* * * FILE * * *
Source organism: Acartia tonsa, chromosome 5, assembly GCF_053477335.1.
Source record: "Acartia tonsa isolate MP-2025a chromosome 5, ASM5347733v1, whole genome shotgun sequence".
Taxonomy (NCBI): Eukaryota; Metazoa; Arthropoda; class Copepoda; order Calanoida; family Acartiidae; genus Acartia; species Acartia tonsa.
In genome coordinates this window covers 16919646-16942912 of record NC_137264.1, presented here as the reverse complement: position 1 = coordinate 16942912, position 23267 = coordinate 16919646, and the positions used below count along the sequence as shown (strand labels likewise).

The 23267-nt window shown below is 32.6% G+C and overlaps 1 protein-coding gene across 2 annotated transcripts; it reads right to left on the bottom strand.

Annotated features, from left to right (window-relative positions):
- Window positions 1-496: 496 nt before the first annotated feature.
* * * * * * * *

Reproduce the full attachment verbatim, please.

Source organism: Acartia tonsa, chromosome 5, assembly GCF_053477335.1.
Source record: "Acartia tonsa isolate MP-2025a chromosome 5, ASM5347733v1, whole genome shotgun sequence".
Taxonomy (NCBI): Eukaryota; Metazoa; Arthropoda; class Copepoda; order Calanoida; family Acartiidae; genus Acartia; species Acartia tonsa.
In genome coordinates this window covers 16919646-16942912 of record NC_137264.1, presented here as the reverse complement: position 1 = coordinate 16942912, position 23267 = coordinate 16919646, and the positions used below count along the sequence as shown (strand labels likewise).

The 23267-nt window shown below is 32.6% G+C and overlaps 1 protein-coding gene across 2 annotated transcripts; it reads right to left on the bottom strand.

Annotated features, from left to right (window-relative positions):
- Window positions 1-496: 496 nt before the first annotated feature.